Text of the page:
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Drugs. 2008;68(13):1901-19.

Ramelteon: a review of its use in insomnia.

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Wolters Kluwer Health | Adis, Auckland, New Zealand.


Ramelteon (Rozerem) is the first melatonin receptor agonist to be approved for the treatment of insomnia; it is not classified as a controlled substance. In patients with chronic insomnia, objectively assessed latency to persistent sleep (LPS) at week 1 was improved with oral ramelteon 8 mg administered 30 minutes before bedtime, compared with placebo, and this effect was maintained throughout the duration of 5-week and 6-month clinical studies. Subjectively assessed sleep latency (sSL) improved in some, but not all, studies. When a statistically significant improvement in sSL occurred at week 1, the effect was maintained throughout the duration of the 5-week studies, but not at all timepoints throughout a 6-month study. Improvements in objectively assessed total sleep time (TST) and sleep efficiency (SE) were only reported during the first week of treatment. Improvements in other objective or subjective measures of sleep were not consistent. Ramelteon was generally well tolerated, did not impair next-day cognitive or motor performance and was not associated with withdrawal symptoms, rebound insomnia or abuse potential. Thus, ramelteon provides a well tolerated option for the treatment of patients with insomnia characterized by difficulty in sleep onset.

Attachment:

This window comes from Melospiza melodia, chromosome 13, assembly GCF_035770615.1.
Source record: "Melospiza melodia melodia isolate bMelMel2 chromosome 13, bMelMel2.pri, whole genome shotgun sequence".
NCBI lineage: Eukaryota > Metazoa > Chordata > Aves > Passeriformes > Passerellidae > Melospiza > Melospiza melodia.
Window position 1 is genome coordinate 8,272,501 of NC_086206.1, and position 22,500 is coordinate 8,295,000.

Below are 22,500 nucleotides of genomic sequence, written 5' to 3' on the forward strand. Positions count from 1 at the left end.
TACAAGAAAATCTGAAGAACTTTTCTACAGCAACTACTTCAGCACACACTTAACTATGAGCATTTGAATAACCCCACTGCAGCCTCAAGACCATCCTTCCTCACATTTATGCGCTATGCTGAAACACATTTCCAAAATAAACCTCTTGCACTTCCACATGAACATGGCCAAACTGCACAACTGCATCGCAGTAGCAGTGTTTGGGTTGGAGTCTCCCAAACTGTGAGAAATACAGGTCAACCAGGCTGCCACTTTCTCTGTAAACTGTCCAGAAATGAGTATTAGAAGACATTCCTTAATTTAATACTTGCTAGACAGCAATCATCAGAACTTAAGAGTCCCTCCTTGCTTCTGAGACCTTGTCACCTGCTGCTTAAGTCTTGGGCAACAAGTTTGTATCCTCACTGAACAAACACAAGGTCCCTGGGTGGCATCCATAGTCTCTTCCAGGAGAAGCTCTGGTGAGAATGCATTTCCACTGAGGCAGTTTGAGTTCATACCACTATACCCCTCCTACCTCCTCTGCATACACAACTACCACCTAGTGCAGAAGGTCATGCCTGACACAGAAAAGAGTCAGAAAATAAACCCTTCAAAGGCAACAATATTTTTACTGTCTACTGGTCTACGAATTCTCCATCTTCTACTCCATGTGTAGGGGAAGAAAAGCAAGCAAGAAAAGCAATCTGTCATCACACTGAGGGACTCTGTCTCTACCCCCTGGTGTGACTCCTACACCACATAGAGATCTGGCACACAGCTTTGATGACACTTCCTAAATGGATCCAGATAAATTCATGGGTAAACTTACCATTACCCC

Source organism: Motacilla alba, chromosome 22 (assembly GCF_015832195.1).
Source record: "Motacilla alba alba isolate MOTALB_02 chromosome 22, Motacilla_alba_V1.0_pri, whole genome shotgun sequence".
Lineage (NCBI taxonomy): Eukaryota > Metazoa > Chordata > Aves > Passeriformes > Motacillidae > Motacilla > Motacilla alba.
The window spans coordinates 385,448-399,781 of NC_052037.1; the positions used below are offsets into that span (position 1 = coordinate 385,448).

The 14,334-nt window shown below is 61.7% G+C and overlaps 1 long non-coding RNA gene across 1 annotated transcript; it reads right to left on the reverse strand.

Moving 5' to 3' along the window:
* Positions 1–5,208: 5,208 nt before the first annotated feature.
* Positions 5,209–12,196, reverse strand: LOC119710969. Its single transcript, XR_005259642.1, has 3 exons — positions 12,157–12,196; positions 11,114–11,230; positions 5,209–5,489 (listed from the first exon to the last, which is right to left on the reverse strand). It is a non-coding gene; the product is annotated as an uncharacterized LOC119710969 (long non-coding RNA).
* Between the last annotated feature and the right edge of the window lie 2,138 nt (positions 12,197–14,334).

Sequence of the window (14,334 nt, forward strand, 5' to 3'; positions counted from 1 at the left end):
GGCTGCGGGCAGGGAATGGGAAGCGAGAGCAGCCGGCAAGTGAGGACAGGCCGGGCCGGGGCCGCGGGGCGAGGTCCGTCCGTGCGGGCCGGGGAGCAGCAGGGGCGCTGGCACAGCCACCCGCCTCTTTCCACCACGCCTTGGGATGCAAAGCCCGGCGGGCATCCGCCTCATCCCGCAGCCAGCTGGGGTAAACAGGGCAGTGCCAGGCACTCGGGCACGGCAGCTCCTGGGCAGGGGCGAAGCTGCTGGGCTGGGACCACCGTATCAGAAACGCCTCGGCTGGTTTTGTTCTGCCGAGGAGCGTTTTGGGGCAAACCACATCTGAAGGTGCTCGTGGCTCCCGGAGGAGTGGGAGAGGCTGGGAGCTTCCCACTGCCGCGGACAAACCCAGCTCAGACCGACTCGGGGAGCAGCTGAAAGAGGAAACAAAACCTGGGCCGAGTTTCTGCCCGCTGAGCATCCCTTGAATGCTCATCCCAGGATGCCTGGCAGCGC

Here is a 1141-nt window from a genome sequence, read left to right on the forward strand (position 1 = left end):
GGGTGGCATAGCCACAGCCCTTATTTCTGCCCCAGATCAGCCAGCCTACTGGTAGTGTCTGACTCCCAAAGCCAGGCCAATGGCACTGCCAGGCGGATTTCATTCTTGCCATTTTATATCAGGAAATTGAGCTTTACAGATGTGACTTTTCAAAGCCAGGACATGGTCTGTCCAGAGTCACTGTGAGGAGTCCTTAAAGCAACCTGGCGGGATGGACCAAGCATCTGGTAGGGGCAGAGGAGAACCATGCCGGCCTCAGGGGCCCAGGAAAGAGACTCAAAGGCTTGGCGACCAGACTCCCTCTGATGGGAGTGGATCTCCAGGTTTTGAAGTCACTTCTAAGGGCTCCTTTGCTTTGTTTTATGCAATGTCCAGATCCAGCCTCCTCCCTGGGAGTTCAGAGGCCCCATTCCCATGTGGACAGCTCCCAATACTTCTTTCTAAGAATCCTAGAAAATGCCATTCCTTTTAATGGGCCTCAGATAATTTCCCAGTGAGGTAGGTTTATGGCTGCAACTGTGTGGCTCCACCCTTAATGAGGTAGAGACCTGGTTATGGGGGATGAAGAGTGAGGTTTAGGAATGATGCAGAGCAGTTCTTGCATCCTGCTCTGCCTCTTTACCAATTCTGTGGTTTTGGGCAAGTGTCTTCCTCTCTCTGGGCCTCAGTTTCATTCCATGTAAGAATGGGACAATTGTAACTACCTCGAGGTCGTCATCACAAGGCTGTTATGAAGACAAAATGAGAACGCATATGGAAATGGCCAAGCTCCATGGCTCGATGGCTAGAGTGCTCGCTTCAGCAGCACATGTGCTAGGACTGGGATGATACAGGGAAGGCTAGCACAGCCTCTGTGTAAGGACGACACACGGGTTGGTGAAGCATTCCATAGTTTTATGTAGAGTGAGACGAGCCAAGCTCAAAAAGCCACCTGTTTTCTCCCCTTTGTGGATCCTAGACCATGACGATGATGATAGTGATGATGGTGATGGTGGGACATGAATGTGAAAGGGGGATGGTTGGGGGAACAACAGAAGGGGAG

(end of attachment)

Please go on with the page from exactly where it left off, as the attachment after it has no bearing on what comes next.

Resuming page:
[Indexed for MEDLINE]

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